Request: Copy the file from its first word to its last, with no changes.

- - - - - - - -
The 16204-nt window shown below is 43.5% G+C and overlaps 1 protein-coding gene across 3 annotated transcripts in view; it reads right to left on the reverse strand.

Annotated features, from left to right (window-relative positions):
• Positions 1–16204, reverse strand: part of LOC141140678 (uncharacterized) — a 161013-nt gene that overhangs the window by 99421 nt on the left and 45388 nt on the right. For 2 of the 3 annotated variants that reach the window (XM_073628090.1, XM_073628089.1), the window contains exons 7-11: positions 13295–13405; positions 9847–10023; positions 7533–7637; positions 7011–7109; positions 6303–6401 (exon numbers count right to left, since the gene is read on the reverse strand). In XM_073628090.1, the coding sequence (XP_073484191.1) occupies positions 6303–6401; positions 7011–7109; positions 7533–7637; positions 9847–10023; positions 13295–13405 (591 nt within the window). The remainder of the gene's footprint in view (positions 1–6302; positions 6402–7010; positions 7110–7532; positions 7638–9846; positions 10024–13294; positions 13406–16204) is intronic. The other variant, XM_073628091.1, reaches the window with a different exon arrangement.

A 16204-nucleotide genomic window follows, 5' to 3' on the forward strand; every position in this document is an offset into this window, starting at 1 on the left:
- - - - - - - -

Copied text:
The 16204-nt window shown below is 43.5% G+C and overlaps 1 protein-coding gene across 3 annotated transcripts in view; it reads right to left on the reverse strand.

Annotated features, from left to right (window-relative positions):
• Positions 1–16204, reverse strand: part of LOC141140678 (uncharacterized) — a 161013-nt gene that overhangs the window by 99421 nt on the left and 45388 nt on the right. For 2 of the 3 annotated variants that reach the window (XM_073628090.1, XM_073628089.1), the window contains exons 7-11: positions 13295–13405; positions 9847–10023; positions 7533–7637; positions 7011–7109; positions 6303–6401 (exon numbers count right to left, since the gene is read on the reverse strand). In XM_073628090.1, the coding sequence (XP_073484191.1) occupies positions 6303–6401; positions 7011–7109; positions 7533–7637; positions 9847–10023; positions 13295–13405 (591 nt within the window). The remainder of the gene's footprint in view (positions 1–6302; positions 6402–7010; positions 7110–7532; positions 7638–9846; positions 10024–13294; positions 13406–16204) is intronic. The other variant, XM_073628091.1, reaches the window with a different exon arrangement.

A 16204-nucleotide genomic window follows, 5' to 3' on the forward strand; every position in this document is an offset into this window, starting at 1 on the left: